Technical Paper

Combustion Control by Cylinder-Head Design

1929-01-01
290016
DETONATION and shock, the two principal barriers to increased compression, are subject to a degree of control which can readily make possible the use of compression ratios in the neighborhood of 6-1 on commercial fuel without objectionable effects and without sacrifice of output. Since detonation depends primarily upon the temperature attained by the residual unburned gas, it can be controlled by combustion-chamber design which intensifies the heat transfer from the unburned gas to the walls. The shock tendency, which originates in the pressure-time characteristic of combustion, can be controlled only by deliberate incorporation of the desirable anti-shock characteristic in the chamber design by a method of calculation which is explained in detail.
Technical Paper

Report on Air-Fuel-Ratio Tests

1929-01-01
290019
TESTS conducted to determine how air-fuel ratios obtained by analyzing the exhaust gases checked with ratios obtained by measuring the air and fuel are analyzed by the author, the tests having been made on a six-cylinder 3½ x 5-in. engine and the air measured by using a Durley air-box having a 2-in. flat-plate orifice. As a check, a 1½-in. well-rounded orifice was also used with the same results. The exhaust gases were analyzed in conventional Orsat apparatus having four absorption bottles. The tests were made at a constant air-fuel ratio at an engine speed of about 1300 r.p.m. with a wide-open throttle and maximum-power carbureter-setting. Thus far, 31 samples have been taken by different men and the air and fuel were measured each time a sample was taken. Three methods of obtaining air-fuel ratios from the exhaust-gas analyses were used and compared, and the author comments upon the results obtained.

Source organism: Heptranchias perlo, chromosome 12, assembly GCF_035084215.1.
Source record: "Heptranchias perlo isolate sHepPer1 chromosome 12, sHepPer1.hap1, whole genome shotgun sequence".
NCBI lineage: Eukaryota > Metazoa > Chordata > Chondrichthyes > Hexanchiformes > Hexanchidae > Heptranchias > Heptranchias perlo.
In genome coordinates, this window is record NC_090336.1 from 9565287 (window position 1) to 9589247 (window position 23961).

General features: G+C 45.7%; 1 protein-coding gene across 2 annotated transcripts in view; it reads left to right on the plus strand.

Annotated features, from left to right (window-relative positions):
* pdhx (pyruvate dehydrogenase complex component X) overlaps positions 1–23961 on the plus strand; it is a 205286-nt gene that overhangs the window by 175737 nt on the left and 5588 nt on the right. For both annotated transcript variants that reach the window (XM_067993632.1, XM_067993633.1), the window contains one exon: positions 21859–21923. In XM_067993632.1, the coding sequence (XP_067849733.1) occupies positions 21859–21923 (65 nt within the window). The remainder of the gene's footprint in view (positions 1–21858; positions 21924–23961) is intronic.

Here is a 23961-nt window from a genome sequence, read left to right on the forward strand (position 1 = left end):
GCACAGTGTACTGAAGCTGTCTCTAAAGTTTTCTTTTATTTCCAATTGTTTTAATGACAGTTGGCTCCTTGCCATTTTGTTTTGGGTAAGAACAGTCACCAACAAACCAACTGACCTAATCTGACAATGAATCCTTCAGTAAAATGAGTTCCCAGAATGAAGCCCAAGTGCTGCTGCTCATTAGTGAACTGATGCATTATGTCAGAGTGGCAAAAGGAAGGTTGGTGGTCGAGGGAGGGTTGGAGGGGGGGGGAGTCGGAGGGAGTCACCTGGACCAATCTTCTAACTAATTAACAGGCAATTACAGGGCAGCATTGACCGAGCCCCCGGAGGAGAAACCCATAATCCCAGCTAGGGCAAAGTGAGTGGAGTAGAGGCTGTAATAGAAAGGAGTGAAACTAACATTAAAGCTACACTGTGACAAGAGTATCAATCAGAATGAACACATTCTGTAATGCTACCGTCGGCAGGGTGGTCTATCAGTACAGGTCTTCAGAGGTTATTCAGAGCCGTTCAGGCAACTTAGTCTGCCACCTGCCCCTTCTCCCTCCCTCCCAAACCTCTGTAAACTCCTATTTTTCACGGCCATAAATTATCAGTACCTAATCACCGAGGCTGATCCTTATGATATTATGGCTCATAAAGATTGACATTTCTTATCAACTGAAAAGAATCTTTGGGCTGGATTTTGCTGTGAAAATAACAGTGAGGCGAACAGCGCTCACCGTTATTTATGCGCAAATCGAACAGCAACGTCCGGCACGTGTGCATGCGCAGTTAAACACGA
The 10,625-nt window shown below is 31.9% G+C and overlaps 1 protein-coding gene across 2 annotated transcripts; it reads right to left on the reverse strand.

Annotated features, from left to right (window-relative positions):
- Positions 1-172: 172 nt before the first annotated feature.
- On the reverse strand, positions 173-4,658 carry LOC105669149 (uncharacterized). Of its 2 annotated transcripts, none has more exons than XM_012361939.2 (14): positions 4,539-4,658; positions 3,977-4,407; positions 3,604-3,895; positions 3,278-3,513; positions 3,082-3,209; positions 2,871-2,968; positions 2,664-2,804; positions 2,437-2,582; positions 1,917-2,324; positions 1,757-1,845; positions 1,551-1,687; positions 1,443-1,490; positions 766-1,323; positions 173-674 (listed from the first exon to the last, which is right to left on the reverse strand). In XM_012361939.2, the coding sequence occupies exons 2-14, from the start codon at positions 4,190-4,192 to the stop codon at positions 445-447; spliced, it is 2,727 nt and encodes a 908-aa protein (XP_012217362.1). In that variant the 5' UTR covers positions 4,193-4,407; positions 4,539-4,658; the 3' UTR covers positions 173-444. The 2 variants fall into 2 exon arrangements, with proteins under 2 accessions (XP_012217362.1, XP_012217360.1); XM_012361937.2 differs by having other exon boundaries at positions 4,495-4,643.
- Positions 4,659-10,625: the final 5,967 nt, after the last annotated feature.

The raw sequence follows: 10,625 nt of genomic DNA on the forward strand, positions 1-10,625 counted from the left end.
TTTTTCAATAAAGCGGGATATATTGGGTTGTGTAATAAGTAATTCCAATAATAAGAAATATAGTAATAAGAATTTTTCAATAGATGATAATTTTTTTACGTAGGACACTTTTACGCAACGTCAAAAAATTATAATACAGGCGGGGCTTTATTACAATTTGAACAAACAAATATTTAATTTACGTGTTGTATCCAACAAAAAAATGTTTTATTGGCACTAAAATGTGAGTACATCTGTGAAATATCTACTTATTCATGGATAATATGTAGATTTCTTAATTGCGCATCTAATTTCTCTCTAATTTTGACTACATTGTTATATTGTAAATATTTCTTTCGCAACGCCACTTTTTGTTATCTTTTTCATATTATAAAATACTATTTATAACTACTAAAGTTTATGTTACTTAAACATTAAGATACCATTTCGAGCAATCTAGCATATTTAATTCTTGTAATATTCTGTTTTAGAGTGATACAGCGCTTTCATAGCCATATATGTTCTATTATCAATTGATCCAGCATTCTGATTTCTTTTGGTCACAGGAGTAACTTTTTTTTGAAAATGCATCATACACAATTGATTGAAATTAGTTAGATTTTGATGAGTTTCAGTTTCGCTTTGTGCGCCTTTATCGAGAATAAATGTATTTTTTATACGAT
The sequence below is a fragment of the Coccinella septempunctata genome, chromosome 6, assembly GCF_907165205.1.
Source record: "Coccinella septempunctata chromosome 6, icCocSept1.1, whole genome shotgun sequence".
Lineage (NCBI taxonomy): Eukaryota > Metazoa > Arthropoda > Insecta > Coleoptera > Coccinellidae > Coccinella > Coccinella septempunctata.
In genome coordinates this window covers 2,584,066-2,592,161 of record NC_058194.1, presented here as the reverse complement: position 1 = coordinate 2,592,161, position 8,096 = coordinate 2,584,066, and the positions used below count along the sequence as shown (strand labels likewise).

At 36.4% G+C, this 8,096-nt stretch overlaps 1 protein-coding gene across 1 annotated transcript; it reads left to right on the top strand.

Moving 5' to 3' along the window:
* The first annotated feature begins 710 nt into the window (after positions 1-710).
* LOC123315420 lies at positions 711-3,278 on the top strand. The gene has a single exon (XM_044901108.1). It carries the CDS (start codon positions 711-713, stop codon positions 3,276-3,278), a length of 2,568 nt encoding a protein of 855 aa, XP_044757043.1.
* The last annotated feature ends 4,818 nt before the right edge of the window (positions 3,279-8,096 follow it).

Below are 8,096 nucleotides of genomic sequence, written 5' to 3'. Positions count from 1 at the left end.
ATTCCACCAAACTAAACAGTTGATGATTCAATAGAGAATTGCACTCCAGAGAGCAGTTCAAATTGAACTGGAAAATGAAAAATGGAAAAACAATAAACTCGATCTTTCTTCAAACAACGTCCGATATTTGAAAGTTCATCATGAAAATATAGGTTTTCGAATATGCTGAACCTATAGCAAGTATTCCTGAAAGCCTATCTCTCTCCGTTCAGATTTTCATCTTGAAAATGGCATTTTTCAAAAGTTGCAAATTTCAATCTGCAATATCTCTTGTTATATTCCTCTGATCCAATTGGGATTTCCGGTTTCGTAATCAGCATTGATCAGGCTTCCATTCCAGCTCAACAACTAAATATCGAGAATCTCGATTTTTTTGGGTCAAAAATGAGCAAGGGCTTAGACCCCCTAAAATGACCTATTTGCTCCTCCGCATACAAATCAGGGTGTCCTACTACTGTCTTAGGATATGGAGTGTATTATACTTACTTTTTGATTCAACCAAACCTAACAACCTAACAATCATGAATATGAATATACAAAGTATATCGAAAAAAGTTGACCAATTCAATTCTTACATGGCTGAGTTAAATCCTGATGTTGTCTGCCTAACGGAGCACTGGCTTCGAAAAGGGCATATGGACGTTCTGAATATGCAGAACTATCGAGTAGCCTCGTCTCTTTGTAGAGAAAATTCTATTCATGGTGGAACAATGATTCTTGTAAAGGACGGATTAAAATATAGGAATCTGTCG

Technical Paper

Fuel-Mixture Distribution

1929-01-01
290018
AFTER outlining the effects of improper distribution of fuel mixture in an internal-combustion engine and stating how the distribution of a gas is governed, the author discusses motor-fuel condensation and states that, since preheating the air is objectionable and hot-spots do not supply sufficient heat to vaporize the fuel completely, the induction system must distribute wet mixtures; and the partial or complete solution of this problem ordinarily is the result of experimenting with different designs for any particular engine. Regarding the manifold action with wet fuel-mixtures, it is stated that the phenomena occurring in manifolds which distribute such mixtures are complicated and unstable but some insight into them can be obtained by studying the action in a two-cylinder engine. Analysis shows that the even distribution of wet mixtures is extremely difficult.